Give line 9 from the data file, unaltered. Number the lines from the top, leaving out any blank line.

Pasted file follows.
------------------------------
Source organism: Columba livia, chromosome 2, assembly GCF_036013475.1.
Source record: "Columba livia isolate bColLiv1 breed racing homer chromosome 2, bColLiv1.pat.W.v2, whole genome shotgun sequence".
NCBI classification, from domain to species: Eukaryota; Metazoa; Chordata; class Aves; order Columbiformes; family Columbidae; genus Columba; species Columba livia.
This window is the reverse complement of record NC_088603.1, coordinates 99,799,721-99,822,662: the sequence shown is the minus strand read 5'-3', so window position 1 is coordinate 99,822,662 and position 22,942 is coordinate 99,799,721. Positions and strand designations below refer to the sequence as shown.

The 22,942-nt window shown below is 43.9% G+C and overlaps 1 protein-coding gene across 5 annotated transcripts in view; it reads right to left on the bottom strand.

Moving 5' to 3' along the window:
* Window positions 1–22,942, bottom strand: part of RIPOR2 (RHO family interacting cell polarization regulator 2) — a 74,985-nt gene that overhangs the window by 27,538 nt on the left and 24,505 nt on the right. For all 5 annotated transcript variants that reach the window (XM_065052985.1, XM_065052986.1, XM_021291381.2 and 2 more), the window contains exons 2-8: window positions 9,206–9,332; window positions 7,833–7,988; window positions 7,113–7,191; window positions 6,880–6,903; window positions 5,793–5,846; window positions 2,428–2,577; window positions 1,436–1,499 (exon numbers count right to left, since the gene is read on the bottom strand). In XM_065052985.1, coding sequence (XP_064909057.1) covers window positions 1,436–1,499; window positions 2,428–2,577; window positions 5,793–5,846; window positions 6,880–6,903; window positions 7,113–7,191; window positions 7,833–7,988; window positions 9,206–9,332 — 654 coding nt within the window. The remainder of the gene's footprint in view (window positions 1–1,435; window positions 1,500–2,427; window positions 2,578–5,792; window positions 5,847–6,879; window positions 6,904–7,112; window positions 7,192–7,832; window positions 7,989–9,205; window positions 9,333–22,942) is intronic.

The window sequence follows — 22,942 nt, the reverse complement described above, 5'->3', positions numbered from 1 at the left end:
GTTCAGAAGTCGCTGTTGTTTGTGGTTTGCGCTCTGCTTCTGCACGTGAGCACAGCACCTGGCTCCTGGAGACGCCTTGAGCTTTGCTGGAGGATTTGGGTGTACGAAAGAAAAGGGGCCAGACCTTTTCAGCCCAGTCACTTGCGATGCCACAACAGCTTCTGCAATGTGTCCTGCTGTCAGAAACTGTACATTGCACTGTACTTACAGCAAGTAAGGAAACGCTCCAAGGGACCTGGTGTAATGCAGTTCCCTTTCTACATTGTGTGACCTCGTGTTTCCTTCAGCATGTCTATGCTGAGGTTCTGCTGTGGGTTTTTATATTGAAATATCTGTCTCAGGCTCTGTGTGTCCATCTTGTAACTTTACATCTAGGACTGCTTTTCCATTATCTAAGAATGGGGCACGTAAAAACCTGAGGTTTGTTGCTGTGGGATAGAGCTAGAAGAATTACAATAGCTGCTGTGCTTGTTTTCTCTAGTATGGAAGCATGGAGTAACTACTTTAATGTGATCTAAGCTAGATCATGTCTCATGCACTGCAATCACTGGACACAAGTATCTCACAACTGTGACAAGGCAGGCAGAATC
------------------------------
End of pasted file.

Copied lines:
GTTCAGAAGTCGCTGTTGTTTGTGGTTTGCGCTCTGCTTCTGCACGTGAGCACAGCACCTGGCTCCTGGAGACGCCTTGAGCTTTGCTGGAGGATTTGGGTGTACGAAAGAAAAGGGGCCAGACCTTTTCAGCCCAGTCACTTGCGATGCCACAACAGCTTCTGCAATGTGTCCTGCTGTCAGAAACTGTACATTGCACTGTACTTACAGCAAGTAAGGAAACGCTCCAAGGGACCTGGTGTAATGCAGTTCCCTTTCTACATTGTGTGACCTCGTGTTTCCTTCAGCATGTCTATGCTGAGGTTCTGCTGTGGGTTTTTATATTGAAATATCTGTCTCAGGCTCTGTGTGTCCATCTTGTAACTTTACATCTAGGACTGCTTTTCCATTATCTAAGAATGGGGCACGTAAAAACCTGAGGTTTGTTGCTGTGGGATAGAGCTAGAAGAATTACAATAGCTGCTGTGCTTGTTTTCTCTAGTATGGAAGCATGGAGTAACTACTTTAATGTGATCTAAGCTAGATCATGTCTCATGCACTGCAATCACTGGACACAAGTATCTCACAACTGTGACAAGGCAGGCAGAATC